While Russia has continuity of purpose, her leaders often show opportunism in execution. If the rebels do well on their own, let them roll. If the enemy dominates the battlefield, you accuse it of murdering Russian civilians and send in the army to “protect” the rebels. Sometimes ethnic cleansing is used to solidify the changed landscape. Russia will then extend diplomatic recognition to these new “countries”. These subsequently operate as Russian-run extensions of Russia herself. Crimea is but the most recent example.
Over the past year, Russia has been applying its age-old model on a grand scale in Ukraine. One of the latest twists should be familiar, in form if not detail: a sudden flare-up of tension in Trans-Carpathian Ruthenia. Located in Ukraine’s far northwest, it is yet another “troubled” micro-region containing a local ethnic group plus Ukrainians and Russians.
Among the sadder aspects of these murderous charades is the West’s inexhaustible ability to be “surprised” at Russia’s behaviour, and to regard each of what should be familiar tactics as new, unusual or particular to a situation. Instead of recognizing the Russian playbook, not only the victim country but much of the West is sent reeling with each repetition. The bafflement is generally accompanied by attempts to “understand” Russia’s motives and goals.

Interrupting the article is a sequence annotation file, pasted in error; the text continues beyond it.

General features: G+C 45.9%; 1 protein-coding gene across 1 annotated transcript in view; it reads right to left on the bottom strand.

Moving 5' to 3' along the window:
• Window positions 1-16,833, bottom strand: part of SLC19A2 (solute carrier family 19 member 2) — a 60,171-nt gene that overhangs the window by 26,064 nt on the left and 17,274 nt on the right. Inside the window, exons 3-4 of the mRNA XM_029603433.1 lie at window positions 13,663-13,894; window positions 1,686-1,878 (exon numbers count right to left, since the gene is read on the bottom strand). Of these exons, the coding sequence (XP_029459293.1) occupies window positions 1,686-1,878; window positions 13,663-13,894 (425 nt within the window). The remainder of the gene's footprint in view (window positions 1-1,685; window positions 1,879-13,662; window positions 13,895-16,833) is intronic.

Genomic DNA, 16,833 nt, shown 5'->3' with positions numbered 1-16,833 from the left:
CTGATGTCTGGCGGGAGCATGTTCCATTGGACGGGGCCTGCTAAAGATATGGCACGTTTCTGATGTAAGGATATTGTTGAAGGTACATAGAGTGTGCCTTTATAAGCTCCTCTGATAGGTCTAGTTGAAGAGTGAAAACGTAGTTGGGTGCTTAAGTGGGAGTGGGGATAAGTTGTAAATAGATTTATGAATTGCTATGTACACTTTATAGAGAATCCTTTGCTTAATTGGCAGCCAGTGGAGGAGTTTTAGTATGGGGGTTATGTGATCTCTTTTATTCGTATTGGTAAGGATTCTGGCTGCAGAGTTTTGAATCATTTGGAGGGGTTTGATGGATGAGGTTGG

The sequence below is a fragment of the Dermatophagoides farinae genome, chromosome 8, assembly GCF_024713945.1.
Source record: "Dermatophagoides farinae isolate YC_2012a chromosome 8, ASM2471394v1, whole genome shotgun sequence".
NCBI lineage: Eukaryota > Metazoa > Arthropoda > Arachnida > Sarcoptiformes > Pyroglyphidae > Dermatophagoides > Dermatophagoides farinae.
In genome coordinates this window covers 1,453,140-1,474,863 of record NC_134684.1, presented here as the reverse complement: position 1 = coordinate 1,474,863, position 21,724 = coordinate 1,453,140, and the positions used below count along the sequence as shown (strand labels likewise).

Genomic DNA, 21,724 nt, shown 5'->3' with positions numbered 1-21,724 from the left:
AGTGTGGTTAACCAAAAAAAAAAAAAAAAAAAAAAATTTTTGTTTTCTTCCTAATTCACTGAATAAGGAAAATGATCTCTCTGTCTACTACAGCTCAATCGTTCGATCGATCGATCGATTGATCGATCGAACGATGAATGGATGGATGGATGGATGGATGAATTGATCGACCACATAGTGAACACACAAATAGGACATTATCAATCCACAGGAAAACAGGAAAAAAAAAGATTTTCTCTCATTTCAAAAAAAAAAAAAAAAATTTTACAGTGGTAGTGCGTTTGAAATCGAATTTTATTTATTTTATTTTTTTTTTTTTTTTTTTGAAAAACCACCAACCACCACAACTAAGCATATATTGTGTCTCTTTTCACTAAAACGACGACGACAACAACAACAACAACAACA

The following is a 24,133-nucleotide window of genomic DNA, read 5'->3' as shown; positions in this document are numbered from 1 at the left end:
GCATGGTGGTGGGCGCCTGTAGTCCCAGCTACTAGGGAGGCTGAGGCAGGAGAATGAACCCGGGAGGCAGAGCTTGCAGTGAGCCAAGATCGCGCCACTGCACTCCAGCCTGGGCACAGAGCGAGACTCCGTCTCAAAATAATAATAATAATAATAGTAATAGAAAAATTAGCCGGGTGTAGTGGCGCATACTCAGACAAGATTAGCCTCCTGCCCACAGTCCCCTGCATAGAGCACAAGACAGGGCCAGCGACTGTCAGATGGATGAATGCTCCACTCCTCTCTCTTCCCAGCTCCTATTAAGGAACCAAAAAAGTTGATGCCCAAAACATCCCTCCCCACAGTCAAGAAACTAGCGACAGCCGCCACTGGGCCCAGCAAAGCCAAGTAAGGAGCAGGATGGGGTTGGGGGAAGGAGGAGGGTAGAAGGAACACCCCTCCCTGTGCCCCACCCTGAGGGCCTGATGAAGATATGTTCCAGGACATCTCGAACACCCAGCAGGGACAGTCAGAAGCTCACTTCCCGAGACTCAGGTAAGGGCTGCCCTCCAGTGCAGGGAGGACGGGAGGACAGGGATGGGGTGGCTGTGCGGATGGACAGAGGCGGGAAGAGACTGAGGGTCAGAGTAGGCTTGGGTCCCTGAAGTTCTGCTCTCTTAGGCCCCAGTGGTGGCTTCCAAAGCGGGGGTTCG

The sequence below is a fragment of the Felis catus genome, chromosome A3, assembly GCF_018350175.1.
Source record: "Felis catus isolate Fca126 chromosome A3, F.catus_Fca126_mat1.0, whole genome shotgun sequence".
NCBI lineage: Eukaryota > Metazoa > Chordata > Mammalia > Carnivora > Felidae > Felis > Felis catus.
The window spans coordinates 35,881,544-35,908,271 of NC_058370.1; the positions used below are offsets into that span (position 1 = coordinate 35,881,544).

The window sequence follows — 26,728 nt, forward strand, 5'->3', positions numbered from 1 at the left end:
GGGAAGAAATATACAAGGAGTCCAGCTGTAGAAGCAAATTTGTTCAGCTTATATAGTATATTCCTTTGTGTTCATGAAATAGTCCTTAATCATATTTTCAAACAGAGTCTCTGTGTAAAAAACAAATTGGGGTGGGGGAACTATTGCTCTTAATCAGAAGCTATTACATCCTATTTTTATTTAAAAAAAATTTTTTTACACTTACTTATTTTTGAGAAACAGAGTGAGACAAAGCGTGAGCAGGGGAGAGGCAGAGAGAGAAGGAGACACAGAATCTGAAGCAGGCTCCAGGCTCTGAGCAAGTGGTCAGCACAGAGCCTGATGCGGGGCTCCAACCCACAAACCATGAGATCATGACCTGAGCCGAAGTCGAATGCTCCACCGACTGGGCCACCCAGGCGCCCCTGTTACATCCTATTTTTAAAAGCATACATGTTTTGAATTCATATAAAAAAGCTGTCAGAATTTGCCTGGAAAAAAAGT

Often there is also an (unhealthy) dose of identifying with the enemy. Voices in the West portray Russia’s goals as understandable and even legitimate, even if her tactics are objectionable. The West was caught off-guard in 2008, just as it had been by Russian tactics in Serbia years earlier, and just as it was again this year in Ukraine. The 1970s pop band Boney M showed a deeper understanding of Russia’s intrinsic aggressiveness than most post-modern Western diplomats, ending their hit “Rasputin” with the exasperated cry: “Oh, those Russians!”